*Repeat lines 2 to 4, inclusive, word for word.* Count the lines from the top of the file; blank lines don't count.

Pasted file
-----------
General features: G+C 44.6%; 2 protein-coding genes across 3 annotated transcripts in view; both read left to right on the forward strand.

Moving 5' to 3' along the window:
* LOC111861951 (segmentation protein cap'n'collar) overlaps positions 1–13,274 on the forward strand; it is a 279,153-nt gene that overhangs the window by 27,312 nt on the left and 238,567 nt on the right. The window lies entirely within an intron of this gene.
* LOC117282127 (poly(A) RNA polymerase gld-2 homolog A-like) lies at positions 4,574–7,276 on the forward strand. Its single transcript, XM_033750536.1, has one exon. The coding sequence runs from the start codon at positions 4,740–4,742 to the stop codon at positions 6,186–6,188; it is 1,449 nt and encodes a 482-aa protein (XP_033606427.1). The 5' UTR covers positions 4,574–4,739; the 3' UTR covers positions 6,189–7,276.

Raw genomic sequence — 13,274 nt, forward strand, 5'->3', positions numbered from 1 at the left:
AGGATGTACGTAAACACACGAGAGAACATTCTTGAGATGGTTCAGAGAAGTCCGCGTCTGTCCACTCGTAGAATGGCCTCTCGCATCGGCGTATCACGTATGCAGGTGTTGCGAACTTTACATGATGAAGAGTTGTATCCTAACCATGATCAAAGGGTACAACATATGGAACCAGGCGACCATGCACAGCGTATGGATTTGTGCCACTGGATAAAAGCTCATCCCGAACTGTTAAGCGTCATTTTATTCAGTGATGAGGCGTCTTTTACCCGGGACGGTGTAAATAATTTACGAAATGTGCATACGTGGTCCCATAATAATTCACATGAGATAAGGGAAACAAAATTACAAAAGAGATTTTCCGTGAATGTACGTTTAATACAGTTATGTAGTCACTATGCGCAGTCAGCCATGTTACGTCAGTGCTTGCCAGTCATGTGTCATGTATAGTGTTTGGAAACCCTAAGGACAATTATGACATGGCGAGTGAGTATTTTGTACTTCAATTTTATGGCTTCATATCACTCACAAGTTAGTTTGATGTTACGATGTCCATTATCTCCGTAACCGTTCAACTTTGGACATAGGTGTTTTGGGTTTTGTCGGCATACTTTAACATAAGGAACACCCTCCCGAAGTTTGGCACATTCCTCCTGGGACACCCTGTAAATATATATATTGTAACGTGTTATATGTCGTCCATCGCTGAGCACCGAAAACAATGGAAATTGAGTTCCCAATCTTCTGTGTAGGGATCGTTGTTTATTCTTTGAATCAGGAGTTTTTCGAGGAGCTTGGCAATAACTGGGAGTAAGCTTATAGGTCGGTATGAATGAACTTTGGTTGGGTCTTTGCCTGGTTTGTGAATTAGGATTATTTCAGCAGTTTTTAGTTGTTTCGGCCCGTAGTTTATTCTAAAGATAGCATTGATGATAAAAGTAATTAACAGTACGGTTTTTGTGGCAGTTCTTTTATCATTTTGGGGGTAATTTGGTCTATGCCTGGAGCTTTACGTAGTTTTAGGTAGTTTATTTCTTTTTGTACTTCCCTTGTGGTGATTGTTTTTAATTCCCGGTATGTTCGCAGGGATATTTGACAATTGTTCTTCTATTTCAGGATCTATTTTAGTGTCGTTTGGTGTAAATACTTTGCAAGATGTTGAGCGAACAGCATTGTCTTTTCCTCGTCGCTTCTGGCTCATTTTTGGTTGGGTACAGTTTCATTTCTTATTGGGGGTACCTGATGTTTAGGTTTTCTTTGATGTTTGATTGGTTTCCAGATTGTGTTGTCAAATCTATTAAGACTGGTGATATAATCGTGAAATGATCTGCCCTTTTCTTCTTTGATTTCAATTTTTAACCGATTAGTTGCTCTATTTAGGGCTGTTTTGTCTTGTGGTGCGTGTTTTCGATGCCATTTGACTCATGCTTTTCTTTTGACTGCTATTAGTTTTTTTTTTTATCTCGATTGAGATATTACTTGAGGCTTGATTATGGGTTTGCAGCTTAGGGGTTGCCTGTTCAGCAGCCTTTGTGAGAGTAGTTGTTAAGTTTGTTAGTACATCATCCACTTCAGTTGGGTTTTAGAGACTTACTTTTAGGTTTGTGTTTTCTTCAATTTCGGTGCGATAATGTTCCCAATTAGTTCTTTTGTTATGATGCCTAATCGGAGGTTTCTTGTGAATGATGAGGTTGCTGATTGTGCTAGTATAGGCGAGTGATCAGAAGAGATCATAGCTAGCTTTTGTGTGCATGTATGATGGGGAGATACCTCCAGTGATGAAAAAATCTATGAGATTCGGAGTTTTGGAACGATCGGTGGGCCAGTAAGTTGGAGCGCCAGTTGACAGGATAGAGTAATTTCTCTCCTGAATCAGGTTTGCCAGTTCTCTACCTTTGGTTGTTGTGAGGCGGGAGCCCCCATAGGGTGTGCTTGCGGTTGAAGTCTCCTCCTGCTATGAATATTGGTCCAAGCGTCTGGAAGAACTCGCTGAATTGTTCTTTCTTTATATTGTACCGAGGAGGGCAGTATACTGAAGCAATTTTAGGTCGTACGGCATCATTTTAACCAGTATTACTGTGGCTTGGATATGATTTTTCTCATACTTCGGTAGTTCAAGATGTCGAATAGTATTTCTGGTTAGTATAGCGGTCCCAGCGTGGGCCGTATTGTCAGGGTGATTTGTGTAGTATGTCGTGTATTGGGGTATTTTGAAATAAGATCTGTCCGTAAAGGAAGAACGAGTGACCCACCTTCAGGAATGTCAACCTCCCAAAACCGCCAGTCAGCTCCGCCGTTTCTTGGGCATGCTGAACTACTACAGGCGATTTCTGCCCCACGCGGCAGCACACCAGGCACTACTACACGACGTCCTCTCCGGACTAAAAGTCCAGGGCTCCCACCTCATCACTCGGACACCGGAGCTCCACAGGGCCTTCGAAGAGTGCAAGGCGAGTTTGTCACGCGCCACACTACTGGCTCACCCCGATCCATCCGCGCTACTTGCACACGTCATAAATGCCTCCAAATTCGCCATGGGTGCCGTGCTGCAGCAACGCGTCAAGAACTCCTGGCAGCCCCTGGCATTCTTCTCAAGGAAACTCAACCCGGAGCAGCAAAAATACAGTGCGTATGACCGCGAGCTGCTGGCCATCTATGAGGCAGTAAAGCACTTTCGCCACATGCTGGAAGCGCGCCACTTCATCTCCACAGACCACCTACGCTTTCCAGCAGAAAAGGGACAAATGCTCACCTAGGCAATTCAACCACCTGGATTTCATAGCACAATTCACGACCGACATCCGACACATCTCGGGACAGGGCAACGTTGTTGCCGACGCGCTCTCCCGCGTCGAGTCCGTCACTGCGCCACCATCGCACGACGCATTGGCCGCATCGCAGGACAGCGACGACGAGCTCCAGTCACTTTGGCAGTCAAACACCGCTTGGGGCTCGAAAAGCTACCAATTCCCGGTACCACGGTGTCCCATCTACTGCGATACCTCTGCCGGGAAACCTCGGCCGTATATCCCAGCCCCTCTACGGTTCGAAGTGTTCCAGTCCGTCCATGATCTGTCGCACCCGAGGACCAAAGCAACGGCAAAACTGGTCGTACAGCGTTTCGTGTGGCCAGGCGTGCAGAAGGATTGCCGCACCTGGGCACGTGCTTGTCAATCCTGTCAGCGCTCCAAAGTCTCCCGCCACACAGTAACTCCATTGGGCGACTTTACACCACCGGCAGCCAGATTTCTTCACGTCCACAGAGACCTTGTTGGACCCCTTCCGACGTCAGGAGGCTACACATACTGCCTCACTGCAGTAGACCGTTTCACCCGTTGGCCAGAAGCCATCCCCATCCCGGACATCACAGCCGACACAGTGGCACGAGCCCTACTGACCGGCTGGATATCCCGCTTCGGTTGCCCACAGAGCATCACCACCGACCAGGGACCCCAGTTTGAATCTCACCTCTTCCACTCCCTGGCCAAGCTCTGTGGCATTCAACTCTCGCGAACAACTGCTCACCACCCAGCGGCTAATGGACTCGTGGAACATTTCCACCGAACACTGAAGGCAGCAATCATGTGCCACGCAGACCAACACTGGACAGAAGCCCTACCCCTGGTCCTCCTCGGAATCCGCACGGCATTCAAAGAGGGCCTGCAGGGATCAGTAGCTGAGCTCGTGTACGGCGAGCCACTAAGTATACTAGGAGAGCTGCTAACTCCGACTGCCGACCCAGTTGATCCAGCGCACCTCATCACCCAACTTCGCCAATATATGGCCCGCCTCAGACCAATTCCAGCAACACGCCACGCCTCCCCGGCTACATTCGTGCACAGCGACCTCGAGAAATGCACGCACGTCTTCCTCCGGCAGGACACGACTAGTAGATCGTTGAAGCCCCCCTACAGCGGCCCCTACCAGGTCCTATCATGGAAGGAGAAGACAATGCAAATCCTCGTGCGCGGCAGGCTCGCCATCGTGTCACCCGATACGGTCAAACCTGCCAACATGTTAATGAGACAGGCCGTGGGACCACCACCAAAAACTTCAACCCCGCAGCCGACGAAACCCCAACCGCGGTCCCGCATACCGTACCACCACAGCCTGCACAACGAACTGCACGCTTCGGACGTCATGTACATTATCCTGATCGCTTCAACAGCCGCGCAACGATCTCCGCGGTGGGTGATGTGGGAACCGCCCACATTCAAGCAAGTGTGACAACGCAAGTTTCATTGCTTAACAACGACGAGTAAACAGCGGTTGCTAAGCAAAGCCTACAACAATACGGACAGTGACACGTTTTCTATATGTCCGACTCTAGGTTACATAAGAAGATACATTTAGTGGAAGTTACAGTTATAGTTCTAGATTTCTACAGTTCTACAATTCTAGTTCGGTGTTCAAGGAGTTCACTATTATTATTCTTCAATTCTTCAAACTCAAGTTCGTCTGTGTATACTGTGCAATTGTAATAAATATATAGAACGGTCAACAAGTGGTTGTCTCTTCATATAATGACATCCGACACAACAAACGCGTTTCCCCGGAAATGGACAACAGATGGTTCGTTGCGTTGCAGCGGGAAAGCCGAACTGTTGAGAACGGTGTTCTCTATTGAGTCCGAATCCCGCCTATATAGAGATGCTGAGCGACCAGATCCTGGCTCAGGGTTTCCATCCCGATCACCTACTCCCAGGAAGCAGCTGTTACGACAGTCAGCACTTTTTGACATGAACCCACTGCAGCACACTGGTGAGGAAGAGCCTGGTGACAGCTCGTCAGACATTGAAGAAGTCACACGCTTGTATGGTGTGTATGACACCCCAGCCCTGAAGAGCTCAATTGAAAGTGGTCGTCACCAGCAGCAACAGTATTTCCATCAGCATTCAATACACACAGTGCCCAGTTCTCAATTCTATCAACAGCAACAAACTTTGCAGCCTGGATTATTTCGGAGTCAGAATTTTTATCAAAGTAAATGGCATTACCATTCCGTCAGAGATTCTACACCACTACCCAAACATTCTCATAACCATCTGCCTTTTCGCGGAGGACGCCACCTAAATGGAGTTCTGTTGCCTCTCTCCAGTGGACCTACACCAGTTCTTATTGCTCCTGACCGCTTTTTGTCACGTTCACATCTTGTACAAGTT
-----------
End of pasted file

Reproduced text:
Moving 5' to 3' along the window:
* LOC111861951 (segmentation protein cap'n'collar) overlaps positions 1–13,274 on the forward strand; it is a 279,153-nt gene that overhangs the window by 27,312 nt on the left and 238,567 nt on the right. The window lies entirely within an intron of this gene.
* LOC117282127 (poly(A) RNA polymerase gld-2 homolog A-like) lies at positions 4,574–7,276 on the forward strand. Its single transcript, XM_033750536.1, has one exon. The coding sequence runs from the start codon at positions 4,740–4,742 to the stop codon at positions 6,186–6,188; it is 1,449 nt and encodes a 482-aa protein (XP_033606427.1). The 5' UTR covers positions 4,574–4,739; the 3' UTR covers positions 6,189–7,276.